Vatican calls for inspection of seminaries
WASHINGTON – The Vatican has ordered an inspection of Roman Catholic seminaries in the United States to look for “evidence of homosexuality” and for faculty members who dissent from church teachings, according to a document containing guidelines for the yearlong review.
The inspections of more than 220 seminaries and theological schools, set to begin later this month, was authorized in the wake of the church’s child-molestation scandal. It will be carried out by a committee of 117 bishops and priests, who will break into small teams to visit each seminary for at least four days.
The Vatican’s instructions are in an 11-page document detailing how the visits should be conducted. All faculty, students and graduates from the past three years are to be interviewed. Areas to be examined include whether “there is a clear process for removing” dissident faculty; if seminarians “know how to use alcohol, the Internet, television, etc. with prudence and moderation,” and how students’ “behavior outside the seminary” is monitored.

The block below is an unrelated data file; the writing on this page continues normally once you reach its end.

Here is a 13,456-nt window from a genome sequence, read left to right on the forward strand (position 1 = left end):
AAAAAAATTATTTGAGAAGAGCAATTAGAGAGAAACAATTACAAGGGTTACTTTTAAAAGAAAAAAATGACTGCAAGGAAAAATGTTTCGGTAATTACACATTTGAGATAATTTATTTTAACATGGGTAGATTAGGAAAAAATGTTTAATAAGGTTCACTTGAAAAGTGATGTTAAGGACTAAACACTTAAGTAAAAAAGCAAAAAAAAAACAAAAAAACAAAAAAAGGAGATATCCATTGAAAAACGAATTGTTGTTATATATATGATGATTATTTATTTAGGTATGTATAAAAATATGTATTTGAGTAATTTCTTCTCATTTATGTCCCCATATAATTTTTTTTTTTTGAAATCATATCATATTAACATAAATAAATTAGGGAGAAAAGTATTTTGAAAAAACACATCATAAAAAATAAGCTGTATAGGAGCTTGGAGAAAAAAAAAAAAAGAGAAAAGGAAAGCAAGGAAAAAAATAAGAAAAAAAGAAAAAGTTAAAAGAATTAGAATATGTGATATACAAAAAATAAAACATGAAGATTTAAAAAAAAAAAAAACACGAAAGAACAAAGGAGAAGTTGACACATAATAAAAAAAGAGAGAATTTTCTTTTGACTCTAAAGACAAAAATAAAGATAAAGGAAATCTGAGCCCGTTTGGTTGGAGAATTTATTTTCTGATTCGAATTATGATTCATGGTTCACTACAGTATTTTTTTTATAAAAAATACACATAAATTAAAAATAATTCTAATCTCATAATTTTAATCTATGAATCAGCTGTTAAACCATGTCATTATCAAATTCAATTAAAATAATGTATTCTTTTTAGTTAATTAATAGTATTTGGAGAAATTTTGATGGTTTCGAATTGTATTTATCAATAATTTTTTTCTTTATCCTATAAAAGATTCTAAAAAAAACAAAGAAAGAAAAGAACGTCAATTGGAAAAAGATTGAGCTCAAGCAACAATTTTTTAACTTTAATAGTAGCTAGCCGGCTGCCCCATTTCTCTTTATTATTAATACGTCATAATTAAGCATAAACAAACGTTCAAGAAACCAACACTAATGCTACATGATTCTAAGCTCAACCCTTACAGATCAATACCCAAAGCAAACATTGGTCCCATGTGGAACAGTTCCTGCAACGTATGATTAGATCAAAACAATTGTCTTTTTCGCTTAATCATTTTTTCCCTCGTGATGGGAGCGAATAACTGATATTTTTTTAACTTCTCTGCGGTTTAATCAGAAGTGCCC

A copy of the document was obtained by the Washington Post from a priest.
The mandate to look for “evidence of homosexuality” reflects a concern among some church officials and members that Catholic seminaries have become too tolerant of a gay lifestyle. It also reflects the contention by some Catholics that the pedophilia scandal grew out of lax moral discipline and the presence of gay men among the clergy. Other Catholics dispute that view, saying there is no evidence that homosexuality leads to sexual abuse of children.